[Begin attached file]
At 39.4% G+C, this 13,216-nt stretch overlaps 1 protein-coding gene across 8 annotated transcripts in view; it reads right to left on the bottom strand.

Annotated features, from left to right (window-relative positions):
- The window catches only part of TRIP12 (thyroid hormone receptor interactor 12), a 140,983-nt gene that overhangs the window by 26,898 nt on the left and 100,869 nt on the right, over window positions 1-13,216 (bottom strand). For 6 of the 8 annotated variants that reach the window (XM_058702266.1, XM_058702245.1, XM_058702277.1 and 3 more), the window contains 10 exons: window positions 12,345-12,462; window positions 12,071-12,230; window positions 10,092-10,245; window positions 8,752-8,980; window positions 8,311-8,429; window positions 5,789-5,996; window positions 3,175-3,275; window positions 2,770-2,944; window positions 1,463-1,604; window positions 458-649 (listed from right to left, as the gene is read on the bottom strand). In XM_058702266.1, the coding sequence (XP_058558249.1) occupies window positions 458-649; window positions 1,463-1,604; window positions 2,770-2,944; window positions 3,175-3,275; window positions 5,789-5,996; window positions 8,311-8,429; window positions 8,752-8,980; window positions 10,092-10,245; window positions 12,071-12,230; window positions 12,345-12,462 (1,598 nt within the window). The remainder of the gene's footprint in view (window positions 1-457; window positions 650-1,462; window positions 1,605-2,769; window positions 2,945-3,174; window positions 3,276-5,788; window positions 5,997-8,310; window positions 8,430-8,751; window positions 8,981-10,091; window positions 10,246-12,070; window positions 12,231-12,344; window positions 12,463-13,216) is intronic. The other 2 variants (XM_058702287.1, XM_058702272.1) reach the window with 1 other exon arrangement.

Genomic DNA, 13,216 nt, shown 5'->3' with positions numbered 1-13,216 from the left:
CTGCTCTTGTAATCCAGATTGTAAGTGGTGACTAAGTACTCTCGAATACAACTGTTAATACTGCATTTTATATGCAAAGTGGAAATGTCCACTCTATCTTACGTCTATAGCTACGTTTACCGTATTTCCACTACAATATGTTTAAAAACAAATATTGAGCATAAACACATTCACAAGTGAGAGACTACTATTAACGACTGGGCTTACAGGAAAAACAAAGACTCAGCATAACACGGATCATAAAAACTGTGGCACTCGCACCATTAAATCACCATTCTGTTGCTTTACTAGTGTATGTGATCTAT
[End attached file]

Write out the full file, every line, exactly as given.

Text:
At 39.4% G+C, this 13,216-nt stretch overlaps 1 protein-coding gene across 8 annotated transcripts in view; it reads right to left on the bottom strand.

Annotated features, from left to right (window-relative positions):
- The window catches only part of TRIP12 (thyroid hormone receptor interactor 12), a 140,983-nt gene that overhangs the window by 26,898 nt on the left and 100,869 nt on the right, over window positions 1-13,216 (bottom strand). For 6 of the 8 annotated variants that reach the window (XM_058702266.1, XM_058702245.1, XM_058702277.1 and 3 more), the window contains 10 exons: window positions 12,345-12,462; window positions 12,071-12,230; window positions 10,092-10,245; window positions 8,752-8,980; window positions 8,311-8,429; window positions 5,789-5,996; window positions 3,175-3,275; window positions 2,770-2,944; window positions 1,463-1,604; window positions 458-649 (listed from right to left, as the gene is read on the bottom strand). In XM_058702266.1, the coding sequence (XP_058558249.1) occupies window positions 458-649; window positions 1,463-1,604; window positions 2,770-2,944; window positions 3,175-3,275; window positions 5,789-5,996; window positions 8,311-8,429; window positions 8,752-8,980; window positions 10,092-10,245; window positions 12,071-12,230; window positions 12,345-12,462 (1,598 nt within the window). The remainder of the gene's footprint in view (window positions 1-457; window positions 650-1,462; window positions 1,605-2,769; window positions 2,945-3,174; window positions 3,276-5,788; window positions 5,997-8,310; window positions 8,430-8,751; window positions 8,981-10,091; window positions 10,246-12,070; window positions 12,231-12,344; window positions 12,463-13,216) is intronic. The other 2 variants (XM_058702287.1, XM_058702272.1) reach the window with 1 other exon arrangement.

Genomic DNA, 13,216 nt, shown 5'->3' with positions numbered 1-13,216 from the left:
CTGCTCTTGTAATCCAGATTGTAAGTGGTGACTAAGTACTCTCGAATACAACTGTTAATACTGCATTTTATATGCAAAGTGGAAATGTCCACTCTATCTTACGTCTATAGCTACGTTTACCGTATTTCCACTACAATATGTTTAAAAACAAATATTGAGCATAAACACATTCACAAGTGAGAGACTACTATTAACGACTGGGCTTACAGGAAAAACAAAGACTCAGCATAACACGGATCATAAAAACTGTGGCACTCGCACCATTAAATCACCATTCTGTTGCTTTACTAGTGTATGTGATCTAT